(Continue reading about the war on voting below the fold.)

In other War on Voting news

  • Polk County judge lets voter lawsuit go forward in Iowa:

    Republican Secretary of State Mark Schultz had argued that groups opposing his imposition of "emergency" voter-purging rules put together without citizen input had no standing in court. District Judge Mary Pat Gunderson said no dice. The American Civil Liberties Union and League of United Latin American Citizens, she said, do have legal standing to challenge the rules. The two groups have filed a lawsuit to block Iowa Schultz from enacting the rules. These would allow Schultz to begin a process to purge certain voters from Iowa's voter registration list and make it easier to report fraud.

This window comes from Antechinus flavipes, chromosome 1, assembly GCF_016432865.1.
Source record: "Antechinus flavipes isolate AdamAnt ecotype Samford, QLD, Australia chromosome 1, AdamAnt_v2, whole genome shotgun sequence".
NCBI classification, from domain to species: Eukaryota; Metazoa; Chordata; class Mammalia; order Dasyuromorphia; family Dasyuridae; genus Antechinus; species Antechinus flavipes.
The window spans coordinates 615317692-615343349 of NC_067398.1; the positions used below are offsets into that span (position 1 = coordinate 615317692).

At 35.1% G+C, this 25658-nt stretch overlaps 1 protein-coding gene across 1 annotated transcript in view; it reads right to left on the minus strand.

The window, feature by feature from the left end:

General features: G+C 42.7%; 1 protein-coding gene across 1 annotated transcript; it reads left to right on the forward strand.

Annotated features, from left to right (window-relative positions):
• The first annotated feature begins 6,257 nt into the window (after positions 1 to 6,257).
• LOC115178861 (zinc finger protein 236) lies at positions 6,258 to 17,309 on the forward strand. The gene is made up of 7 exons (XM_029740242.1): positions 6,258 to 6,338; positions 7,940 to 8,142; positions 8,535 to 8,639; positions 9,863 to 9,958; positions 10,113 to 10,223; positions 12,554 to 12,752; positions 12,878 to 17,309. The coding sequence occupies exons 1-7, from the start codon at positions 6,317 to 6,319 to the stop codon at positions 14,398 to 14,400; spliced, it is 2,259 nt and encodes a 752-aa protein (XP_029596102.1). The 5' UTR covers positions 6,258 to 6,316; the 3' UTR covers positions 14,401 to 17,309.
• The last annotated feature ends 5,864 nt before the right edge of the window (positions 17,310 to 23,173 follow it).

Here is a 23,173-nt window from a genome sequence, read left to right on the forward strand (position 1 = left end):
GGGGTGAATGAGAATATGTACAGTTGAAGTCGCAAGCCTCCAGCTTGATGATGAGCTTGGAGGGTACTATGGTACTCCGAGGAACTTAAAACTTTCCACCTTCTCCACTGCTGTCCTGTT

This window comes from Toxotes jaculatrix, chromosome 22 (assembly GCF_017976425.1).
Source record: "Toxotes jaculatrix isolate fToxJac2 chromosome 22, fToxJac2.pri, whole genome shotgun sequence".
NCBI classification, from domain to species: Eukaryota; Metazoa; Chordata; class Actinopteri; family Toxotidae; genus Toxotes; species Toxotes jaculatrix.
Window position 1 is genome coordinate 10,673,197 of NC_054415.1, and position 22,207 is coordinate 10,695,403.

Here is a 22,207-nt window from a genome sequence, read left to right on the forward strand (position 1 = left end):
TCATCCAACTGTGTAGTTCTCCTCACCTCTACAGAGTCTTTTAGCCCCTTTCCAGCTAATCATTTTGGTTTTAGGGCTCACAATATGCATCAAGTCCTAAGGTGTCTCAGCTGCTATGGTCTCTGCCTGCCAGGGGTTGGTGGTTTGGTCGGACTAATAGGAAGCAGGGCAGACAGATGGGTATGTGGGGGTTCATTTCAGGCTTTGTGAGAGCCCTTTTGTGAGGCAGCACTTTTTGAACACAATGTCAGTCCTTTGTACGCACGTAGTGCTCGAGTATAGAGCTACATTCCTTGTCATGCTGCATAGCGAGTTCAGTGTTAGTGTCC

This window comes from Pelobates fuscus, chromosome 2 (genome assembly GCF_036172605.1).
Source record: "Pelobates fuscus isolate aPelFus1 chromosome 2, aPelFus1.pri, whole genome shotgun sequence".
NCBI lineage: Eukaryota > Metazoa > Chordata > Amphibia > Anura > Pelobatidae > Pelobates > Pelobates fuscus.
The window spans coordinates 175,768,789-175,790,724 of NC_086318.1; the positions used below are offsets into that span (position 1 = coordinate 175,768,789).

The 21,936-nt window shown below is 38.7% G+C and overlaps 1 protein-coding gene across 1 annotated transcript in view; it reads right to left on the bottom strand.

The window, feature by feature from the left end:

“We’re heartened that the case will proceed, because this is an issue of great importance to voters in this state,” said Rita Bettis, ACLU of Iowa Legislative Director. “The Secretary exceeded his power. He's using unreliable information to target registered voters."

    "Iowa has a strong and proud history of free and fair elections,” Bettis said. “We all believe that only eligible, qualified Iowans should be voting. But that's not all we believe. We also believe that every eligible, qualified Iowan should be free to exercise this most profound right of citizenship."

  • Voters without photo IDs turned away in New Hampshire primary: